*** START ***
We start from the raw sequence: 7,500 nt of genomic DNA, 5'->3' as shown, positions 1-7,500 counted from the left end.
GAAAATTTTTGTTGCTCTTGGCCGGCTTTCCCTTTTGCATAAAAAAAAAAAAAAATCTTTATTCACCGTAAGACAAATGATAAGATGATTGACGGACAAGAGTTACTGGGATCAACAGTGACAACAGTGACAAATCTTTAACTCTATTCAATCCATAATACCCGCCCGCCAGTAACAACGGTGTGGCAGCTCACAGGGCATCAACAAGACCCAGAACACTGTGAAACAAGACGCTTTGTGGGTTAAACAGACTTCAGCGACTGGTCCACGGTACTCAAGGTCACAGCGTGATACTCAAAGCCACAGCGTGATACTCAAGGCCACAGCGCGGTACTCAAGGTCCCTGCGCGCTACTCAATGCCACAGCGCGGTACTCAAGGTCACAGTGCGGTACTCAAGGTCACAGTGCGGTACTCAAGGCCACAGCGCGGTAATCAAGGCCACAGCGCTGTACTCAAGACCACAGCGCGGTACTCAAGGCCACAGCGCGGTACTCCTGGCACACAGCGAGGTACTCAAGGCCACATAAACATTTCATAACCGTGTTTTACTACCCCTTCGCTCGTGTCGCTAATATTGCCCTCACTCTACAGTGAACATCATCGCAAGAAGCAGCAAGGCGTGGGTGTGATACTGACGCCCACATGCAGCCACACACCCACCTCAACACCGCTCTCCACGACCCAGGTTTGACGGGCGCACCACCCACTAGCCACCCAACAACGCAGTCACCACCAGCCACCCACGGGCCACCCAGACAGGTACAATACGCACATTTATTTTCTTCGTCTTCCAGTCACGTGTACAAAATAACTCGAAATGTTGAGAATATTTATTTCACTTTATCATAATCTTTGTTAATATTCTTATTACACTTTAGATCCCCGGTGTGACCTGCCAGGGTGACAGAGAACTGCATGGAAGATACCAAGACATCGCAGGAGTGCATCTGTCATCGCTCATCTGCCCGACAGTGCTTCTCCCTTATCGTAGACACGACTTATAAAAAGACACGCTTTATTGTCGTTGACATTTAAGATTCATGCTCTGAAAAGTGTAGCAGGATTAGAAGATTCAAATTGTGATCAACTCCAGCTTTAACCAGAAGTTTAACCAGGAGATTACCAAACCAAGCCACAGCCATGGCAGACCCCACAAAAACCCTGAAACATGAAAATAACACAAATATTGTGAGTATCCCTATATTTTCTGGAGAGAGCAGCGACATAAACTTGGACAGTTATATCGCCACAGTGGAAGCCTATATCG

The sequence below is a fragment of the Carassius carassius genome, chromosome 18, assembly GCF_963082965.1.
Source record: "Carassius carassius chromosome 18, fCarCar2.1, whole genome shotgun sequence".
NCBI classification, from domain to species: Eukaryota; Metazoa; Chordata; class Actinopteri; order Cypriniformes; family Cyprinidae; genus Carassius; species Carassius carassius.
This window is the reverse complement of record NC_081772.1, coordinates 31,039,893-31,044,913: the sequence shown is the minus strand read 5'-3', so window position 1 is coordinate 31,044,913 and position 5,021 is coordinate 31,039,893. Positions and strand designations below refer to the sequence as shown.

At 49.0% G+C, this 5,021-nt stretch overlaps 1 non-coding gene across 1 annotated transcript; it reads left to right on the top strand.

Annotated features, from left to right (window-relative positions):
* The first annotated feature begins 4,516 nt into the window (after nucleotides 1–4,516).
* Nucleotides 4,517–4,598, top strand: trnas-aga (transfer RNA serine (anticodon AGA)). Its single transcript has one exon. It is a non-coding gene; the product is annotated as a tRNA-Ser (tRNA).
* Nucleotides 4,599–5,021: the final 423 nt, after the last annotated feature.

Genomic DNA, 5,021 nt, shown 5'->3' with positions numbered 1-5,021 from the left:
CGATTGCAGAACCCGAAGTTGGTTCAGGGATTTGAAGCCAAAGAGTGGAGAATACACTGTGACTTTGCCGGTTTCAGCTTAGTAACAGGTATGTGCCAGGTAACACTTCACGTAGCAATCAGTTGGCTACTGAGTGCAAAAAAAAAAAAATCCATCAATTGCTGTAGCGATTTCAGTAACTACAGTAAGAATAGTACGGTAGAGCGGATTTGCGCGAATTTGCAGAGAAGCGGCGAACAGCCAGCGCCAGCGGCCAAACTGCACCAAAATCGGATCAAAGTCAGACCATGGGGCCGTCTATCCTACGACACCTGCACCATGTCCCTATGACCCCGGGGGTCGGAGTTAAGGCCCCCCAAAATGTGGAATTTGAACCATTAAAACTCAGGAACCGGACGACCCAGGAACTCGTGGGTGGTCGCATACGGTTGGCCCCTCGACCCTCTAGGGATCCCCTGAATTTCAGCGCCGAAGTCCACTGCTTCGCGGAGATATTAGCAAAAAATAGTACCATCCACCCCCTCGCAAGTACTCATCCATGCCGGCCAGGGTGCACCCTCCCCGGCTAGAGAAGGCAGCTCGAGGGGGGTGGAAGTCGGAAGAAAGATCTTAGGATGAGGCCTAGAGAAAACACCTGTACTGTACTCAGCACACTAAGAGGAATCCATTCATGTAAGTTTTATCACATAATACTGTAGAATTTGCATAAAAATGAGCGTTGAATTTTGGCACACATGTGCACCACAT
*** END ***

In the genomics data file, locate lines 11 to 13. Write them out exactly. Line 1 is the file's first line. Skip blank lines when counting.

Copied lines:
* Nucleotides 4,599–5,021: the final 423 nt, after the last annotated feature.

Genomic DNA, 5,021 nt, shown 5'->3' with positions numbered 1-5,021 from the left:
CGATTGCAGAACCCGAAGTTGGTTCAGGGATTTGAAGCCAAAGAGTGGAGAATACACTGTGACTTTGCCGGTTTCAGCTTAGTAACAGGTATGTGCCAGGTAACACTTCACGTAGCAATCAGTTGGCTACTGAGTGCAAAAAAAAAAAAATCCATCAATTGCTGTAGCGATTTCAGTAACTACAGTAAGAATAGTACGGTAGAGCGGATTTGCGCGAATTTGCAGAGAAGCGGCGAACAGCCAGCGCCAGCGGCCAAACTGCACCAAAATCGGATCAAAGTCAGACCATGGGGCCGTCTATCCTACGACACCTGCACCATGTCCCTATGACCCCGGGGGTCGGAGTTAAGGCCCCCCAAAATGTGGAATTTGAACCATTAAAACTCAGGAACCGGACGACCCAGGAACTCGTGGGTGGTCGCATACGGTTGGCCCCTCGACCCTCTAGGGATCCCCTGAATTTCAGCGCCGAAGTCCACTGCTTCGCGGAGATATTAGCAAAAAATAGTACCATCCACCCCCTCGCAAGTACTCATCCATGCCGGCCAGGGTGCACCCTCCCCGGCTAGAGAAGGCAGCTCGAGGGGGGTGGAAGTCGGAAGAAAGATCTTAGGATGAGGCCTAGAGAAAACACCTGTACTGTACTCAGCACACTAAGAGGAATCCATTCATGTAAGTTTTATCACATAATACTGTAGAATTTGCATAAAAATGAGCGTTGAATTTTGGCACACATGTGCACCACAT